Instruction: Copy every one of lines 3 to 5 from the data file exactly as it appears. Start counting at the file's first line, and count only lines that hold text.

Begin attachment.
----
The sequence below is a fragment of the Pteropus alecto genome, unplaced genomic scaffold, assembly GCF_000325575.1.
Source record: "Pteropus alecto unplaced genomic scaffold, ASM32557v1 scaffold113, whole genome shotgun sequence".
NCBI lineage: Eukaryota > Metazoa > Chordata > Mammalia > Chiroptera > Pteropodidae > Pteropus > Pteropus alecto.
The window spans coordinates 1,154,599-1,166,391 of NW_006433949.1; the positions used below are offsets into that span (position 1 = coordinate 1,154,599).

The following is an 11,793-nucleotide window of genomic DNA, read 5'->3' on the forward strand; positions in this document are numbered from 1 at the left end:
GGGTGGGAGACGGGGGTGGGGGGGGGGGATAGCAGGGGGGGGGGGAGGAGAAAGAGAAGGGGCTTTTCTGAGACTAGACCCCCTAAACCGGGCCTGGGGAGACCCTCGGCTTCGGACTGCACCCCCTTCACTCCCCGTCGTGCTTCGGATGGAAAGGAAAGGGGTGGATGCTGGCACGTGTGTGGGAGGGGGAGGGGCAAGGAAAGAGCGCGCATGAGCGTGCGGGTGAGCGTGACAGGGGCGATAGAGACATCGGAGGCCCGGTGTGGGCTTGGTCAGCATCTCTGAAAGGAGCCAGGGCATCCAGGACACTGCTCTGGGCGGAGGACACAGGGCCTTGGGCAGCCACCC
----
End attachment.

NCBI lineage: Eukaryota > Metazoa > Chordata > Mammalia > Chiroptera > Pteropodidae > Pteropus > Pteropus alecto.
The window spans coordinates 1,154,599-1,166,391 of NW_006433949.1; the positions used below are offsets into that span (position 1 = coordinate 1,154,599).

The following is an 11,793-nucleotide window of genomic DNA, read 5'->3' on the forward strand; positions in this document are numbered from 1 at the left end: